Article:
In a speech broadcast nationwide by the Television Pool of Thailand on Tuesday morning, Ms Yingluck accused her political foes of obstructing the implementation of the rice-pledging scheme, which she insisted was beneficial to farmers and the economy.
“I am saddened and must apologise to the farmers as anti-government groups are holding rice growers hostage and blocking the government from effectively implementing the scheme,” she said.
The speech drew wide criticism from opponents of the caretaker government and political observers and raised questions about whether her comments could be seen as a violation of the election law.
Mr Somchai wrote on his Facebook page this morning, warning that Ms Yingluck should be wary of breaching the election law for using state-owned media to run her electoral campaign, given that an election is still underway and she is the No 1 party-list MP candidate of the Pheu Thai Party.
He also said all state-controlled media outlets and government officials must be impartial toward all candidates.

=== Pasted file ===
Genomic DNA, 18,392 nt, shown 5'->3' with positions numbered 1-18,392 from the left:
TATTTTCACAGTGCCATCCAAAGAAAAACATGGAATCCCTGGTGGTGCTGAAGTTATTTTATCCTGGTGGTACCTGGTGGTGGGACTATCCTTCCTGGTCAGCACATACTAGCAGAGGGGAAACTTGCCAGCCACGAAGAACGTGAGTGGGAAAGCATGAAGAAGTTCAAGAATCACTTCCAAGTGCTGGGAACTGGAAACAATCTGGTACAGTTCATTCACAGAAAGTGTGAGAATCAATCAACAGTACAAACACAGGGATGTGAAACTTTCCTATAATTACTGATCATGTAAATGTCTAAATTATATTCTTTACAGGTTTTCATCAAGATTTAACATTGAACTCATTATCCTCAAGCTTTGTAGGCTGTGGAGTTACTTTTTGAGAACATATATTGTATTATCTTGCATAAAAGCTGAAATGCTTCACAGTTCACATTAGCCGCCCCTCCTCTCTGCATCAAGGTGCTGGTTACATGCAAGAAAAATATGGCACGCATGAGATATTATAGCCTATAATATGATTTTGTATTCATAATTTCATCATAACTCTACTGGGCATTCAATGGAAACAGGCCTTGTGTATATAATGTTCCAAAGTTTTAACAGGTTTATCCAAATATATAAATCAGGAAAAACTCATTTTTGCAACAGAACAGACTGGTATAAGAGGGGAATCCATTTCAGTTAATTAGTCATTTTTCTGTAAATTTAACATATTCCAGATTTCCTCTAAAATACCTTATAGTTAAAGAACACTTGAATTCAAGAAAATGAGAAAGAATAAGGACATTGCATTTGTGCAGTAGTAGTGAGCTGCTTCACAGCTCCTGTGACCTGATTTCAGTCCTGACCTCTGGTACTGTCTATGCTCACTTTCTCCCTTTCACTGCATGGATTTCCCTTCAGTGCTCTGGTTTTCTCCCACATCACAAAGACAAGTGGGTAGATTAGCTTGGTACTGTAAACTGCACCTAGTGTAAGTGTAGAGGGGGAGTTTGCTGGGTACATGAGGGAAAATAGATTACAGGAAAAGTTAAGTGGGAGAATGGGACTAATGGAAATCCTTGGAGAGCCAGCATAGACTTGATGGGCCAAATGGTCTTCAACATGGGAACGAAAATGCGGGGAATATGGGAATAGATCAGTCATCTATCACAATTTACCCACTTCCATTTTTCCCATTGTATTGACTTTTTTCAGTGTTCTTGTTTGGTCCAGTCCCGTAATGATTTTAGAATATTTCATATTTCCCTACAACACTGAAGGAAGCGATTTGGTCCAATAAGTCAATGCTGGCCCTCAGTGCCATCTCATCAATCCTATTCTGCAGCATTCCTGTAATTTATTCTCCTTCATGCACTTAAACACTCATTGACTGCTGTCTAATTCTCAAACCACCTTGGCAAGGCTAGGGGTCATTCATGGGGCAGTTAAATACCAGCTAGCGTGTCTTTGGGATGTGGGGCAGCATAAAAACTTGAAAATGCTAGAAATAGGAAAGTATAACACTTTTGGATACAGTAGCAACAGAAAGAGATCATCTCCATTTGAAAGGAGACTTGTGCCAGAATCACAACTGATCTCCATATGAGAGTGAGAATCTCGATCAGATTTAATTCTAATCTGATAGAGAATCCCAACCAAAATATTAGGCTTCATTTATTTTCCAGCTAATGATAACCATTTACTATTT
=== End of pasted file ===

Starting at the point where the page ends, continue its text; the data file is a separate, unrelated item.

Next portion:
Pheu Thai spokesman Prompong Nopparit argued that Ms Yingluck’s speech had nothing to do with politics and questioned Mr Somchai’s impartiality as en election commissioner over his warning.
He said farmers were demanding answers on when the government could start paying them money they are owed for crops pledged under the rice programme.
Ms Yingluck, in her capacity as caretaker prime minster, was duty bound to clarify the long overdue payments with the farmers and she could be accused of neglecting her duty if she did not, therefore her nationally broadcast speech on the rice scheme was necessary.
He accused Mr Somchai of trying to misguide people into the belief that the caretaker premier may have breached the election law and of siding with the Democrat Party.
He also accused him of double standards for failing to denounce the anti-government People's Democratic Reform Committee (PDRC) supporters for obstructing the Feb 2 polls.